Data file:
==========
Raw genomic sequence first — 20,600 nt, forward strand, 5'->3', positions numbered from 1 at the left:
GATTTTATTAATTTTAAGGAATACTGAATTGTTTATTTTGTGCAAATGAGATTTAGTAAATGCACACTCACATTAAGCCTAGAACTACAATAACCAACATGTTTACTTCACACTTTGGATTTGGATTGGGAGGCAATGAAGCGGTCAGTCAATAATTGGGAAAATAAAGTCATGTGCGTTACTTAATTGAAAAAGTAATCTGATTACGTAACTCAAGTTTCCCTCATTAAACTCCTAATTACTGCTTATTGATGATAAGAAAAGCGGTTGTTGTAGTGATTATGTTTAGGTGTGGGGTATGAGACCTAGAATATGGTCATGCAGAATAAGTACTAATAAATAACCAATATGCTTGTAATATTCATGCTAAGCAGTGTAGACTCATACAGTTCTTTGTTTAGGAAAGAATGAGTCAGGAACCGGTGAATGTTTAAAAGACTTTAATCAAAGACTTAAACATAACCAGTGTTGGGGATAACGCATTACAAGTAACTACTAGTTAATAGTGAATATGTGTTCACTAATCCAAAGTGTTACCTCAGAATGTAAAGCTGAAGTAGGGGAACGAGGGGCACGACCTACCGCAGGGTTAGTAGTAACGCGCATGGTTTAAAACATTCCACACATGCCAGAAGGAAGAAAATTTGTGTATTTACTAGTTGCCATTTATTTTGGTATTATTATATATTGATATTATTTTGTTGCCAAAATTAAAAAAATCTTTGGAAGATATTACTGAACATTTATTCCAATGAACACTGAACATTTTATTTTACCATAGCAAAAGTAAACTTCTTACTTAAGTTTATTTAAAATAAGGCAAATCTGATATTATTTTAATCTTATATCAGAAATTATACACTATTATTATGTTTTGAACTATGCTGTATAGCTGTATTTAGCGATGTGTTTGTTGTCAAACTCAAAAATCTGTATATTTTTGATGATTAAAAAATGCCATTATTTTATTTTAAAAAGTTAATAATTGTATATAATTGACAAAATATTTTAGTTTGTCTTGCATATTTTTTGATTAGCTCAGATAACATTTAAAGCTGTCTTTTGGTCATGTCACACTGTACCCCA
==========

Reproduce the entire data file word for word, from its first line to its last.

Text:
Raw genomic sequence first — 20,600 nt, forward strand, 5'->3', positions numbered from 1 at the left:
GATTTTATTAATTTTAAGGAATACTGAATTGTTTATTTTGTGCAAATGAGATTTAGTAAATGCACACTCACATTAAGCCTAGAACTACAATAACCAACATGTTTACTTCACACTTTGGATTTGGATTGGGAGGCAATGAAGCGGTCAGTCAATAATTGGGAAAATAAAGTCATGTGCGTTACTTAATTGAAAAAGTAATCTGATTACGTAACTCAAGTTTCCCTCATTAAACTCCTAATTACTGCTTATTGATGATAAGAAAAGCGGTTGTTGTAGTGATTATGTTTAGGTGTGGGGTATGAGACCTAGAATATGGTCATGCAGAATAAGTACTAATAAATAACCAATATGCTTGTAATATTCATGCTAAGCAGTGTAGACTCATACAGTTCTTTGTTTAGGAAAGAATGAGTCAGGAACCGGTGAATGTTTAAAAGACTTTAATCAAAGACTTAAACATAACCAGTGTTGGGGATAACGCATTACAAGTAACTACTAGTTAATAGTGAATATGTGTTCACTAATCCAAAGTGTTACCTCAGAATGTAAAGCTGAAGTAGGGGAACGAGGGGCACGACCTACCGCAGGGTTAGTAGTAACGCGCATGGTTTAAAACATTCCACACATGCCAGAAGGAAGAAAATTTGTGTATTTACTAGTTGCCATTTATTTTGGTATTATTATATATTGATATTATTTTGTTGCCAAAATTAAAAAAATCTTTGGAAGATATTACTGAACATTTATTCCAATGAACACTGAACATTTTATTTTACCATAGCAAAAGTAAACTTCTTACTTAAGTTTATTTAAAATAAGGCAAATCTGATATTATTTTAATCTTATATCAGAAATTATACACTATTATTATGTTTTGAACTATGCTGTATAGCTGTATTTAGCGATGTGTTTGTTGTCAAACTCAAAAATCTGTATATTTTTGATGATTAAAAAATGCCATTATTTTATTTTAAAAAGTTAATAATTGTATATAATTGACAAAATATTTTAGTTTGTCTTGCATATTTTTTGATTAGCTCAGATAACATTTAAAGCTGTCTTTTGGTCATGTCACACTGTACCCCA